Walter Mosley’s 2011 play The Fall of Heaven, adapted from his novel The Tempest Tales, offers a brilliant twist on the classic morality play. It concerns the soul of Tempest Landry (Anthony Irons), who, after being shot dead by police, finds that St. Peter has condemned him to hell. Believing his eternal damnation unearned, Tempest asserts his free will: He refuses St. Peter’s judgment, sending him back to Earth with a new identity and an “accounting angel” named Joshua (Boise Holmes), charged with convincing Tempest to accept his fate.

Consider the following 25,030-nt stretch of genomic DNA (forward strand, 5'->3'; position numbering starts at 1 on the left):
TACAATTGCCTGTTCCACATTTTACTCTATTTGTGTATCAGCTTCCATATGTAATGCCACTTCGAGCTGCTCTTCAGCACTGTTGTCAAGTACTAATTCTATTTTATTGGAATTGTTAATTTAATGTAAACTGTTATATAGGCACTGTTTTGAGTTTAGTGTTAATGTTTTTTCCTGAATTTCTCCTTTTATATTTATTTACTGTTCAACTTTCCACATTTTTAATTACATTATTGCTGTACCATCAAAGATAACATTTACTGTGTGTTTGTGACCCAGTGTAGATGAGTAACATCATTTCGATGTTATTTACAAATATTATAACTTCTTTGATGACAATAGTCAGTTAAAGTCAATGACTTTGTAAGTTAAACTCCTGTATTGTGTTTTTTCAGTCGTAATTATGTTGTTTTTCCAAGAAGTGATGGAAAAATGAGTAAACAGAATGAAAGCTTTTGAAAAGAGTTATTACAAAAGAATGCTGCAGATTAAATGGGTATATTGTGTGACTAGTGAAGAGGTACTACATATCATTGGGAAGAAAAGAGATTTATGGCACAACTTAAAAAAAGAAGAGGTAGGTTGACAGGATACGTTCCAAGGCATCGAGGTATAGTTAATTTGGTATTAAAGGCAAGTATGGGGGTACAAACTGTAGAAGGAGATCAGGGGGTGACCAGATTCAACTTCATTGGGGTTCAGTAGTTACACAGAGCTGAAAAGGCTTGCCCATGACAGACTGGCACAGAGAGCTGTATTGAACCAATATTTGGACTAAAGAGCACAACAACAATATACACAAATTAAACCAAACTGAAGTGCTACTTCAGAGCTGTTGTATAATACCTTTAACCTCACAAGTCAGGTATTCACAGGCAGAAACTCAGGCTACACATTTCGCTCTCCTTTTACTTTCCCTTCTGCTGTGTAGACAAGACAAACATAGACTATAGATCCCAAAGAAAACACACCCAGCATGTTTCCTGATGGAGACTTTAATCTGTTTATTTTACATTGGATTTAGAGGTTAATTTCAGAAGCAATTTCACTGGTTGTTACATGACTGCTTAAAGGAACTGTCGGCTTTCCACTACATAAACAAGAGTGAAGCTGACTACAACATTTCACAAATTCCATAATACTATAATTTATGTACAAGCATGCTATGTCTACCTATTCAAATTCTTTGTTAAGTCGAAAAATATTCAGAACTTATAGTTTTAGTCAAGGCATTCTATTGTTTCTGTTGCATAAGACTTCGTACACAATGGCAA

Mosley, famous for his crime fiction, seems right at home as a playwright. His language strikes an ideal balance between lofty and colloquial, never letting his philosophical arguments impede the action. Congo Square’s stellar production brings his fantastic script to life. With projections of a fractured New York, the design perfectly captures a world caught between heaven and hell. The performances are excellent, from Holmes’s pious Joshua to the gleeful evil of Jordan Brown’s Basil Bob. Anthony Irons’s Tempest lives up to his name, a squall of wild fury yet relatable as a modern everyman. His challenge to the authority of the infinite reflects our contemporary struggles with morality and power, making Heaven both satisfying and relevant.